Cells use pantothenic acid to synthesize coenzyme A, which consists of pantothenate linked to cysteamine by a peptide bond and to a 3′-phospho-ADP moiety via a phosphoester linkage. Coenzyme A contains a reactive sulfhydryl group that is involved in the formation of thioesters with fatty acids and other carboxylic acids. Coenzyme A plays a major role in fatty acid metabolism and in the final oxidative steps in the catabolism of all fuels. Much of the metabolism of fatty acids and certain amino acid derivatives, as well as a numerous amphibolic steps in metabolism, use coenzyme A thioester substrates and produce coenzyme A thioester products. Coenzyme A also is used for the synthesis of the acyl carrier protein domain of fatty acid synthase, a multifunctional enzyme that catalyzes palmitate synthesis. Coenzyme A is involved in oxidative decarboxylation reactions catalyzed by α-keto acid dehydrogenase complexes, β-oxidation of fatty acids, ketone body synthesis, fatty acid and triacyl-glycerol synthesis, amino acid and organic acid catabolism, and in synthesis of isoprenoids, cholesterol, and steroids.
A naturally occurring deficiency of pantothenic acid has not been documented reliably and is undoubtedly rare because of the wide distribution of pantothenic acid in foods. Pantothenic acid deficiency has been produced experimentally in a small number of volunteers via a pantothenic acid-free diet; these volunteers appeared listless and complained of fatigue after nine weeks on the pantothenic acid-free diet. A "burning feet" syndrome that was observed among prisoners of war and among malnourished individuals in Asia may have been because of pantothenic acid deficiency, as symptoms appeared to be reduced by pantothenic acid.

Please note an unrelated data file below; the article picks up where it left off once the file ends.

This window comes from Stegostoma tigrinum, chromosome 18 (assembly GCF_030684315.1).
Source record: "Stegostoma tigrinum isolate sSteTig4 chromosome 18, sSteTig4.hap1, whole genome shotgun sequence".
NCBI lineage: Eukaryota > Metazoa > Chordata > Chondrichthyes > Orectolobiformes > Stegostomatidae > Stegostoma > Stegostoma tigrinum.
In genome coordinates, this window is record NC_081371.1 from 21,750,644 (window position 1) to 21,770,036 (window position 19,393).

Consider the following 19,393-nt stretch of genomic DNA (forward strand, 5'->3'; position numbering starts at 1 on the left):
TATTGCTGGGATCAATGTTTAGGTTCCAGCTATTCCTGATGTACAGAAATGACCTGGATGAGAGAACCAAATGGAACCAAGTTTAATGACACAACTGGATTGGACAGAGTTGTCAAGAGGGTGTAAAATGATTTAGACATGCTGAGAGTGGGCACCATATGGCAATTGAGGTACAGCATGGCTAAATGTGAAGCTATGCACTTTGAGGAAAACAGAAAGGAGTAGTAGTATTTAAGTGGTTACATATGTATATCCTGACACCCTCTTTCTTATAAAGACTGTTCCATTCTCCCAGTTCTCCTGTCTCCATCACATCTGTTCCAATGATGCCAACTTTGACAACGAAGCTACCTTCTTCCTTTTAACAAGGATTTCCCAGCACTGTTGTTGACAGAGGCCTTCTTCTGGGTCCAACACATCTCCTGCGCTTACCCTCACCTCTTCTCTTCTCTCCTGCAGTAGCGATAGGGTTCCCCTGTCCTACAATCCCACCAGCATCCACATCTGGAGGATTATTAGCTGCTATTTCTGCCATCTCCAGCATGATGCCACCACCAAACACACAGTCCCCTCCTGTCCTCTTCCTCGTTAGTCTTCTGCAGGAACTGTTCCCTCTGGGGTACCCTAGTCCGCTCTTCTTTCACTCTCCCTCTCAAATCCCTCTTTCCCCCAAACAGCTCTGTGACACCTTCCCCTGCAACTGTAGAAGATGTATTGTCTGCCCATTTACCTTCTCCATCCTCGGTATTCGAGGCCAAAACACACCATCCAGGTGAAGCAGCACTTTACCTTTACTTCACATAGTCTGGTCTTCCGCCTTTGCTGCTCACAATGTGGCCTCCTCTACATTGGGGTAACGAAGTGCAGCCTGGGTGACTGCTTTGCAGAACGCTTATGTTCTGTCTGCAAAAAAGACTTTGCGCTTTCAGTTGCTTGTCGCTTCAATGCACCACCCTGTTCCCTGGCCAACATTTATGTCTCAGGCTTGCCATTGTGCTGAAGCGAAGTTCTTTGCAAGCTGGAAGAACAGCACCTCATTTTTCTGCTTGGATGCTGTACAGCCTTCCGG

Pantothenic acid is relatively nontoxic. Doses below 10 g of pantothenic acid per day do not seem to be associated with any toxic symptoms. No tolerable upper intake limit was set by the Institute of Medicine (1998) because of insufficient data.
Biotin contains a ureido group attached to a tetrahydrothiophene ring and has a valeric acid side chain extending from the tetrahydrothiophene ring. Biotin is synthesized by bacteria, yeast, algae, and some plant species. Biotin is distributed widely in foods, existing both as free biotin and as biotin covalently bound to lysyl residues in biotinyl-proteins. Liver, whole-grain cereals, nuts, legumes, yeast, and egg yolks are relatively high in biotin. Biotin is synthesized by microflora in the large intestine, but biotin produced at that site appears to be excreted mainly in the feces.
The Adequate Intake for biotin, as set by the Institute of Medicine (1998), is 30 micrograms per day for adults. About 3 ounces roasted peanuts, 3 medium eggs, 5 cups of milk, ⅓ cup of peanut butter, or 1⅓ cups of oatmeal will provide 30 micrograms of biotin. The daily intake of biotin in Western countries is estimated to be about 60 micrograms per day.
Digestion of proteins releases biotinyl-lysine (biocytin) and small lysine-containing peptides with biotin attached covalently. These are hydrolyzed to release free biotin by a specific hydrolase called biotinidase that is present in the pancreatic digestive secretions. Free biotin is transported into the mucosal cells of the small intestine by a carrier-mediated, sodium-dependent process.
Biotin is excreted as such and as several degradation products. Degradation products include bisnorbiotin, in which the 5-carbon valerate side chain has been shortened by two carbons, and biotin sulfoxide, in which the thiophene ring sulfur has been oxidized to a sulfoxide.
The only known function of biotin in humans and other mammals is as a prosthetic group for four carboxylases: pyruvate carboxylase, acetyl CoA carboxylase, propionyl CoA carboxylase, and 3-methylcrotonyl CoA carboxylase (in the pathway of leucine catabolism). Holocarboxylase synthetase attaches biotin to the apocarboxylases in an ATP-requiring reaction; the biotin is attached by an amide bond to an ε-amino group of a specific lysyl residue in the enzyme protein. In the holocarboxylases, biotin serves as a CO2 carrier and carboxyl donor to substrates.